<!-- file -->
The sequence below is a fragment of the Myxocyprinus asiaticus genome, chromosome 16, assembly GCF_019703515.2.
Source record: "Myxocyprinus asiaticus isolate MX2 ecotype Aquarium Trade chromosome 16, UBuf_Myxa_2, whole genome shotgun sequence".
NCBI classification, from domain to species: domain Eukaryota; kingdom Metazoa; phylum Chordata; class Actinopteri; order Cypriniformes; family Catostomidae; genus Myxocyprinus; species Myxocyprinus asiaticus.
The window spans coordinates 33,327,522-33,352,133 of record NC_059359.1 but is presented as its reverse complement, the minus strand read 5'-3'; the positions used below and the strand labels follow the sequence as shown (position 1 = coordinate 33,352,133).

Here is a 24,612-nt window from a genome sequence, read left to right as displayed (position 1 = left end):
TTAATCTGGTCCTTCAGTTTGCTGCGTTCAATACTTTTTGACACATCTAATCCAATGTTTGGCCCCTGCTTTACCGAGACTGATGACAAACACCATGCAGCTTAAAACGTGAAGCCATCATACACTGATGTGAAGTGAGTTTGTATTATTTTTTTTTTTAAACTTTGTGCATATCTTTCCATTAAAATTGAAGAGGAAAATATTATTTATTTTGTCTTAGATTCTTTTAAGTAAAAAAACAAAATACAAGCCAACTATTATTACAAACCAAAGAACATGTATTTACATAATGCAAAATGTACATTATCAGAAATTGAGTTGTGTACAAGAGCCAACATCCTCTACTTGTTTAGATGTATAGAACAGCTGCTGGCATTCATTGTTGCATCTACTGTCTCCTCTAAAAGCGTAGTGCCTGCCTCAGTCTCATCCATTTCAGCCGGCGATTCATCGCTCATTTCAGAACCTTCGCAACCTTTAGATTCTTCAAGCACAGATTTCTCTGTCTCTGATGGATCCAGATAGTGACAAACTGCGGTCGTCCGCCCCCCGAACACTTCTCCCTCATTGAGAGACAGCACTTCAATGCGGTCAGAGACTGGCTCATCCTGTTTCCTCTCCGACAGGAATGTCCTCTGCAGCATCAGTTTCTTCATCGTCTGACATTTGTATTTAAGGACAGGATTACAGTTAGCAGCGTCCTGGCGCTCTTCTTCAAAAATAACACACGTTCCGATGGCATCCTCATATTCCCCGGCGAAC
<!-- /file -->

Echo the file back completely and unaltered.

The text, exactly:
The sequence below is a fragment of the Myxocyprinus asiaticus genome, chromosome 16, assembly GCF_019703515.2.
Source record: "Myxocyprinus asiaticus isolate MX2 ecotype Aquarium Trade chromosome 16, UBuf_Myxa_2, whole genome shotgun sequence".
NCBI classification, from domain to species: domain Eukaryota; kingdom Metazoa; phylum Chordata; class Actinopteri; order Cypriniformes; family Catostomidae; genus Myxocyprinus; species Myxocyprinus asiaticus.
The window spans coordinates 33,327,522-33,352,133 of record NC_059359.1 but is presented as its reverse complement, the minus strand read 5'-3'; the positions used below and the strand labels follow the sequence as shown (position 1 = coordinate 33,352,133).

Here is a 24,612-nt window from a genome sequence, read left to right as displayed (position 1 = left end):
TTAATCTGGTCCTTCAGTTTGCTGCGTTCAATACTTTTTGACACATCTAATCCAATGTTTGGCCCCTGCTTTACCGAGACTGATGACAAACACCATGCAGCTTAAAACGTGAAGCCATCATACACTGATGTGAAGTGAGTTTGTATTATTTTTTTTTTTAAACTTTGTGCATATCTTTCCATTAAAATTGAAGAGGAAAATATTATTTATTTTGTCTTAGATTCTTTTAAGTAAAAAAACAAAATACAAGCCAACTATTATTACAAACCAAAGAACATGTATTTACATAATGCAAAATGTACATTATCAGAAATTGAGTTGTGTACAAGAGCCAACATCCTCTACTTGTTTAGATGTATAGAACAGCTGCTGGCATTCATTGTTGCATCTACTGTCTCCTCTAAAAGCGTAGTGCCTGCCTCAGTCTCATCCATTTCAGCCGGCGATTCATCGCTCATTTCAGAACCTTCGCAACCTTTAGATTCTTCAAGCACAGATTTCTCTGTCTCTGATGGATCCAGATAGTGACAAACTGCGGTCGTCCGCCCCCCGAACACTTCTCCCTCATTGAGAGACAGCACTTCAATGCGGTCAGAGACTGGCTCATCCTGTTTCCTCTCCGACAGGAATGTCCTCTGCAGCATCAGTTTCTTCATCGTCTGACATTTGTATTTAAGGACAGGATTACAGTTAGCAGCGTCCTGGCGCTCTTCTTCAAAAATAACACACGTTCCGATGGCATCCTCATATTCCCCGGCGAAC